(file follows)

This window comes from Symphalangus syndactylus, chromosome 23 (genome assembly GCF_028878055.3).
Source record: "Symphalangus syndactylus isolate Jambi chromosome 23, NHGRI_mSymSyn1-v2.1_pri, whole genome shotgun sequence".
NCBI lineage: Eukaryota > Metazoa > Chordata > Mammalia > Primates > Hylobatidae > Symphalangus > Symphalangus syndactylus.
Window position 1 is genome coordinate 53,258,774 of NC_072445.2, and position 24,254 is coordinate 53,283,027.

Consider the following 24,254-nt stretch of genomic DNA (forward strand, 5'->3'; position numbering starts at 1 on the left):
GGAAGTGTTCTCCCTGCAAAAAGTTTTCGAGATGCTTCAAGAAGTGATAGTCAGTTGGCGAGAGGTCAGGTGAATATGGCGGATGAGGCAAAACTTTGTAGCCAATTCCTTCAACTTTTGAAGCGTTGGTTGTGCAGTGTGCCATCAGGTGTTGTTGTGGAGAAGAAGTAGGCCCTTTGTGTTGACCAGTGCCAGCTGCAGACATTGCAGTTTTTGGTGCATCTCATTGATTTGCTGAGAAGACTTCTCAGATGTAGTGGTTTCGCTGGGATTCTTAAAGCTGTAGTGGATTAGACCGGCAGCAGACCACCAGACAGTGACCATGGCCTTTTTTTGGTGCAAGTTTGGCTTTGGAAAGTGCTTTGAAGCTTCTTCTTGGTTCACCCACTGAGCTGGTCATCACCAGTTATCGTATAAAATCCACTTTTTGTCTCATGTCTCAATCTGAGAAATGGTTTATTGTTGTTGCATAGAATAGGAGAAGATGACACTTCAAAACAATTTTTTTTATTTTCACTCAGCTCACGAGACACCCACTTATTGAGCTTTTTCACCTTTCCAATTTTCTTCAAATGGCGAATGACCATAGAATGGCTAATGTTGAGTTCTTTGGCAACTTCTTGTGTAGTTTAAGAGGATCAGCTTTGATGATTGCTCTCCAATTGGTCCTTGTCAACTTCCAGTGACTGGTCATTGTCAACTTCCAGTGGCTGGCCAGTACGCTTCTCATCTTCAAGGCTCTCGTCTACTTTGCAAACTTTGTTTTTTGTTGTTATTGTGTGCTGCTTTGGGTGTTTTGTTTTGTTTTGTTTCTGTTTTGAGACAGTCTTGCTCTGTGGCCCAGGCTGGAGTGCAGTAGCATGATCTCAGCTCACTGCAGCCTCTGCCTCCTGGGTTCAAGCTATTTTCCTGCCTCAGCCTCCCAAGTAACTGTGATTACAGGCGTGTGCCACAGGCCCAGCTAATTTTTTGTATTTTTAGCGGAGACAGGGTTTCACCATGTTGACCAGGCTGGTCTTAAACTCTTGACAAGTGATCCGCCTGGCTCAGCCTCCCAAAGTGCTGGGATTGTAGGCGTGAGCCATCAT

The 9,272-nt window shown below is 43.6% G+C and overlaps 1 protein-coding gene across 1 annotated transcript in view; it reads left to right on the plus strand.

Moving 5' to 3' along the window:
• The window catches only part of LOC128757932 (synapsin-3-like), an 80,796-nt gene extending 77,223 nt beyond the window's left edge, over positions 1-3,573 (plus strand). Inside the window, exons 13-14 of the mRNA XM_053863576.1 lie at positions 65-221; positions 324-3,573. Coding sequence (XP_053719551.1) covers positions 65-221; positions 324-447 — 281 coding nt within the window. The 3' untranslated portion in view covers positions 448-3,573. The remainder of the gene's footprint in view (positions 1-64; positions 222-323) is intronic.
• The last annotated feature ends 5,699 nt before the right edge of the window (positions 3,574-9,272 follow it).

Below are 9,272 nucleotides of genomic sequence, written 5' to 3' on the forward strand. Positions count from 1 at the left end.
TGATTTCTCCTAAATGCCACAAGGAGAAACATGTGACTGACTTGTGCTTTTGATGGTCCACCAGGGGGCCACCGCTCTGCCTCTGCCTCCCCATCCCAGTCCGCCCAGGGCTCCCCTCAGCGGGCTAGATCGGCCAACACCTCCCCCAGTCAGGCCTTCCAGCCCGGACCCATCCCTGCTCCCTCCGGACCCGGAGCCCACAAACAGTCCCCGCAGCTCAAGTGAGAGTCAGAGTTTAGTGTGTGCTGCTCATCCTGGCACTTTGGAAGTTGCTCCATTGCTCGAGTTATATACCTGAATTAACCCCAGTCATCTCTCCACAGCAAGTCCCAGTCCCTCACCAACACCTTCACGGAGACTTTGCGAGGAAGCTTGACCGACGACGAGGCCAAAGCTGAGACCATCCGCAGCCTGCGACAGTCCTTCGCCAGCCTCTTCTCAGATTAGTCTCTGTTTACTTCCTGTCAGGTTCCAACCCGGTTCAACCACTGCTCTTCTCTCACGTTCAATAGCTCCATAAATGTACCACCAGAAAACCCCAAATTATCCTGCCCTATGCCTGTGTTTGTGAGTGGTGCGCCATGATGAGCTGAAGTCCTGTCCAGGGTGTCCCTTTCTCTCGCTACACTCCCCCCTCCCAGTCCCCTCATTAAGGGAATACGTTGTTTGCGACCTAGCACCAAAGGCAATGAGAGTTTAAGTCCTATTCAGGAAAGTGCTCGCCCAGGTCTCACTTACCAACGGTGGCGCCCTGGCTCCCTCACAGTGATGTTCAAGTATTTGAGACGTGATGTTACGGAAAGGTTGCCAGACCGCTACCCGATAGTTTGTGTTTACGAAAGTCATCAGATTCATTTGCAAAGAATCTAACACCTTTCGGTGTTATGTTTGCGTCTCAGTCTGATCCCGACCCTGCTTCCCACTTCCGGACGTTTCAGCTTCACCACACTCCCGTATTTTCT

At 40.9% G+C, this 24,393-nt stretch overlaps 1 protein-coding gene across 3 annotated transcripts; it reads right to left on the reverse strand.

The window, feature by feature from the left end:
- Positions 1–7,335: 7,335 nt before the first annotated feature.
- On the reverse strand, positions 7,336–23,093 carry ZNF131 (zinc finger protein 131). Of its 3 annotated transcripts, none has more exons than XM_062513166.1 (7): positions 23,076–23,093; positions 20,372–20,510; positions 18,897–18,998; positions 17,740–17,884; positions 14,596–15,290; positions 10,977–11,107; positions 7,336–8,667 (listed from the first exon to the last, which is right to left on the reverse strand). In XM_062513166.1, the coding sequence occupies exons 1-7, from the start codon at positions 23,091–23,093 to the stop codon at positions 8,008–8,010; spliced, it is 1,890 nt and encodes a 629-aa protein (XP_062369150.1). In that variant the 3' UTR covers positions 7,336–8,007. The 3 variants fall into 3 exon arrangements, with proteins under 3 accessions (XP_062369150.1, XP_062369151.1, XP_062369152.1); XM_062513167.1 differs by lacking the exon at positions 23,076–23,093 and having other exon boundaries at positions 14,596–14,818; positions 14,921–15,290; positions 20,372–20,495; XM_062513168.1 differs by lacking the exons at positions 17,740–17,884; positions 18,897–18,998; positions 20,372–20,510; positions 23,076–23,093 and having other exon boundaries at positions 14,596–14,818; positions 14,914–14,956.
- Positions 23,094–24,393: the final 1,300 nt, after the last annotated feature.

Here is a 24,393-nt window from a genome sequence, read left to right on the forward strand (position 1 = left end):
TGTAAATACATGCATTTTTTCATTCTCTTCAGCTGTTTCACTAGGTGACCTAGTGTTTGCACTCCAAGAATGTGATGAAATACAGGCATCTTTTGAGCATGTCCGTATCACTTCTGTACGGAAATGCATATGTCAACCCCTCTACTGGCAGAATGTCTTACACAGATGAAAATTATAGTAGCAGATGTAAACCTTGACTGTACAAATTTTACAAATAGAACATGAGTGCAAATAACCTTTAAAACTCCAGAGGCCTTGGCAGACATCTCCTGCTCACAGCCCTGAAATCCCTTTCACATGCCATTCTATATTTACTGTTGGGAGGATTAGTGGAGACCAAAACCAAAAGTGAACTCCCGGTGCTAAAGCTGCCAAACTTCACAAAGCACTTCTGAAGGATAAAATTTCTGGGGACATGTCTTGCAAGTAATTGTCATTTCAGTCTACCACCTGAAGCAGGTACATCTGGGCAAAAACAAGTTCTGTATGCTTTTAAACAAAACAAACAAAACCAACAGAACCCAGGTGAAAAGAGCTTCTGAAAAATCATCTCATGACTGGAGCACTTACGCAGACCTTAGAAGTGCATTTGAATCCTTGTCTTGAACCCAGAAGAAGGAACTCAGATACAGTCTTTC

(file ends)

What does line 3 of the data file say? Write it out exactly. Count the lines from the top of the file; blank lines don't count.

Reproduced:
NCBI lineage: Eukaryota > Metazoa > Chordata > Mammalia > Primates > Hylobatidae > Symphalangus > Symphalangus syndactylus.